For entrepreneurs - or intrapreneurs - conflicts can easily arise with the management domain. Autonomous entrepreneurs and regulated corporations can co-exist but it does take work. Do you handle the (potential) conflict(s) creatively and with surgical precision or stay all those involved frozen in ‘it is them against me/us’ syndrome? Does the conflict end in congealed suspicion and in unproductive organizational trench wars or do you as a venture team still have the emotional bandwidth, space and energy to find creative ways to collaborate successfully?

    What this means for intrapreneurs is that they must possess a certain tolerance for fear, uncertainty and distrust, all of which will inevitably arise not only within teams, but also between teams and external stakeholders. How do you react if senior management does not buy-in with your progress? Disappointed? Angry? Will that make you more effective? 

  • Emotional investment
    Understandably, entrepreneurs care passionately about their ventures. There are ups and downs, a great deal of uncertainty, and an awful lot of emotional investment. As a result, it is easy for entrepreneurs to relentlessly pursue growth - anything that prevents this or slows it down suddenly starts to look like an obstacle. Their innovative idea no longer seems like part of their job but as some sort of personal crusade.

    Unfortunately, when your emotional investment and the organizational constraints and resistance boil over, the emerging personal tensions can lead to intense, one-sided irrational emotions and therefore to poor decision-making. Emotions and anxieties, particularly anger (even as far as hate), fear and stress, are among the key reasons for losing the capacity of being creative and for poor decision-making. These decisions may extend far beyond a poorly-worded email or slamming a meeting-room door - they may have profound long-term effects on your venture team and business.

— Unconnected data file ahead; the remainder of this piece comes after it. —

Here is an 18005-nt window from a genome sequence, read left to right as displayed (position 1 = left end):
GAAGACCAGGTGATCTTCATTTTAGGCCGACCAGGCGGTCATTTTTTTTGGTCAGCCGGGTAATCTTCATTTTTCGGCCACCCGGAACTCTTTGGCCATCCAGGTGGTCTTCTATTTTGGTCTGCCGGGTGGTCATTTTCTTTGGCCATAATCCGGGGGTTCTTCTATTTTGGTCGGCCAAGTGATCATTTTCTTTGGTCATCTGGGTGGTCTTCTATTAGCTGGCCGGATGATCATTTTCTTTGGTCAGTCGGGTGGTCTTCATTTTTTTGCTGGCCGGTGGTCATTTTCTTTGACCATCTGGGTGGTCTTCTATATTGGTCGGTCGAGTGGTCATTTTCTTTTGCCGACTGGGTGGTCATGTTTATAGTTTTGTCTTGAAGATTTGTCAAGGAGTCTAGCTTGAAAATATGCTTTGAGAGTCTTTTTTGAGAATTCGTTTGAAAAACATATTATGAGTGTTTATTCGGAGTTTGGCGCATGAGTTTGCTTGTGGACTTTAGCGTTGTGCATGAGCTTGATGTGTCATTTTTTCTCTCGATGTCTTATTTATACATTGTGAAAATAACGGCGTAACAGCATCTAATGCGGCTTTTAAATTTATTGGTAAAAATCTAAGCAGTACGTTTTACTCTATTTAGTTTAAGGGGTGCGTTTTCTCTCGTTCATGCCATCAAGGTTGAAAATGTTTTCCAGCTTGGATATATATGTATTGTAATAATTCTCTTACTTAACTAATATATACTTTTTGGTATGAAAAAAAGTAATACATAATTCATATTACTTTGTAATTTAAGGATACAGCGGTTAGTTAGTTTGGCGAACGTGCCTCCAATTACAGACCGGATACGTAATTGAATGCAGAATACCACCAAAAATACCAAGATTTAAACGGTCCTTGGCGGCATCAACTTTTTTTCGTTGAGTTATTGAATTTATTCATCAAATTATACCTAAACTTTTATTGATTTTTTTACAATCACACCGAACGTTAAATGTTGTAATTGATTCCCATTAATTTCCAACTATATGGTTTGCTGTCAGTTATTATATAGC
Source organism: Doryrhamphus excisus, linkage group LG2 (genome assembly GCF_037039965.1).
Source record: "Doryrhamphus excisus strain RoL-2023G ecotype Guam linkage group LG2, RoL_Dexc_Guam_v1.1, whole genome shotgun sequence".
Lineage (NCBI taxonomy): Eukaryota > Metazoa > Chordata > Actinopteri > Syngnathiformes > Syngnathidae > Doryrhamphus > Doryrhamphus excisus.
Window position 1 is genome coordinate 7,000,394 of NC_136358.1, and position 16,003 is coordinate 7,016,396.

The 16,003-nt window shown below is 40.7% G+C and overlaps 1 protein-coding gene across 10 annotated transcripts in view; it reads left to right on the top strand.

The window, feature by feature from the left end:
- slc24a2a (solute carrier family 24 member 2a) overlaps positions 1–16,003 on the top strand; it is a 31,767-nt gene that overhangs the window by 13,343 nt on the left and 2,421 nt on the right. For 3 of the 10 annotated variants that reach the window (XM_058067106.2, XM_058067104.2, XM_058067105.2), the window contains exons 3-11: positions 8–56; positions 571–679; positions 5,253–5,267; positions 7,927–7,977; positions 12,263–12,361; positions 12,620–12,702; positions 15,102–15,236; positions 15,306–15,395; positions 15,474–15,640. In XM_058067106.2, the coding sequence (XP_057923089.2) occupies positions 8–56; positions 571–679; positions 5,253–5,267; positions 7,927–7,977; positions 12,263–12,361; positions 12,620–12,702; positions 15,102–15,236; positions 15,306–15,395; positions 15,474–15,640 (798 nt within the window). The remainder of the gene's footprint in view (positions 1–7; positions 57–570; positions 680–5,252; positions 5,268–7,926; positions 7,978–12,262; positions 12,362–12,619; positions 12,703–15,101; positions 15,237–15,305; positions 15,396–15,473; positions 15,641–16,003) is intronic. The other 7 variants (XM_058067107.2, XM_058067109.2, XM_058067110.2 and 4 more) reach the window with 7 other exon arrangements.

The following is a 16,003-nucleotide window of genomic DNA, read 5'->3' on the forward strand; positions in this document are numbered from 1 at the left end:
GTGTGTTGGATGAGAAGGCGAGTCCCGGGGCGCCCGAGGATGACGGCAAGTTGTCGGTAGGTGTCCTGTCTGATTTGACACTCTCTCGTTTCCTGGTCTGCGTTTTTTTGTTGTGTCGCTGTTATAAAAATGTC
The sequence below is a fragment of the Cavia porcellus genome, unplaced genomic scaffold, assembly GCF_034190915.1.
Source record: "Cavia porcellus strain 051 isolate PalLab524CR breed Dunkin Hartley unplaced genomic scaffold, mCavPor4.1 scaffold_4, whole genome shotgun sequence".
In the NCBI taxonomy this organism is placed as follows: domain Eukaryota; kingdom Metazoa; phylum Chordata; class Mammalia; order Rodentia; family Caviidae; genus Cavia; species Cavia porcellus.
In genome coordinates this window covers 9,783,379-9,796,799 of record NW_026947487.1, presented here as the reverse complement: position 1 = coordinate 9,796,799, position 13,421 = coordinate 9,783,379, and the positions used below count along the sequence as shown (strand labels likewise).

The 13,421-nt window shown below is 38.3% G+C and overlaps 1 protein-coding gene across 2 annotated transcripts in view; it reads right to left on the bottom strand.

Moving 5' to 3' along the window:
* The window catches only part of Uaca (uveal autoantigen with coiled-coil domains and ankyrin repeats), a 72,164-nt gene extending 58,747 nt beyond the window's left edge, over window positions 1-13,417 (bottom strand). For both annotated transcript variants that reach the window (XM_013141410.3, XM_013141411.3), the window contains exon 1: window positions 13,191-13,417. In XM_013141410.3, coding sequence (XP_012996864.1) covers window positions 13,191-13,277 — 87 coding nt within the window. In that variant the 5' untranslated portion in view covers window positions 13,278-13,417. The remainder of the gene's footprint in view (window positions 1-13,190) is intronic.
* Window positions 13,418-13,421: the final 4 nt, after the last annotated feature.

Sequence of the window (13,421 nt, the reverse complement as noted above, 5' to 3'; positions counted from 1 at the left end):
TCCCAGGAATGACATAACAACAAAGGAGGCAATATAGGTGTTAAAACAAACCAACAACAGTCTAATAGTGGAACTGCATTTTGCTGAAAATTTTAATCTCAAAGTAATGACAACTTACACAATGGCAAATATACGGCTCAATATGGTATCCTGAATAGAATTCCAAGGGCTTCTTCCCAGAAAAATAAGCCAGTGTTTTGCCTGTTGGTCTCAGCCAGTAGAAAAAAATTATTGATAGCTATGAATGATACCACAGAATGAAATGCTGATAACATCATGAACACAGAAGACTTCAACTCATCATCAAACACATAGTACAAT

• Break old processes and create new ones
    Within a corporate setting, there are a host of different divisions, such as legal, HR, or marketing teams from the existing business. These could potentially get in the way of a new venture successfully scale up. These teams do not (always) set out to hinder new ideas, they are just looking after their own particular part of the business. This, too, can lead to conflict, so innovators must get supporting business functions on board with any new ideas as early as possible. Instead of viewing these business divisions as impediments, venture builders need to work with them to turn problems into solutions. Instead of saying, “It can’t be done,” ask how it can be done instead. 



Manage the visible and subliminal (unconscious) conflicts, anxieties and fears

Whether you work at a corporate or start-up, future-proofing your business relies on identifying potential conflicts ahead of time and managing them appropriately. Each individual is different (with their own, specific -irrational, personality or can we say ‘neuroses’ to contend with) but there are common techniques that you can employ to resolve tensions before they cause serious damage. Leo and Misha prepare entrepreneurs for potential anxiety- and conflict areas and helps them control (but not ignore) their anxieties, tensions and emotions. Too often we are not even fully aware of the impactful anxieties and emotions that determine our behaviour or that of our innovation teams. Just take a look at an emotion (or powerful anxiety) such as fear. It’s there all the time. In ourselves and our teams as it comes from 5 sources: 

Fear about

  • achieving team targets and goals;
  • risking real personal stakes (your job);
  • someone else’s (or your own) deeper ambitions, drives and desires;
  • social and human judgement and risk of losing human relations;
  • cultural beliefs/constraints and agony of conscience


Building a new venture can be very rewarding but it is also a difficult journey. It’s time we started talking about the conflicts that can arise and how we can train our intrapreneurs more effectively in personal leadership skills and anxiety- and conflict management. With the right support, these tensions can be used constructively to fuel the next stage of your business success story.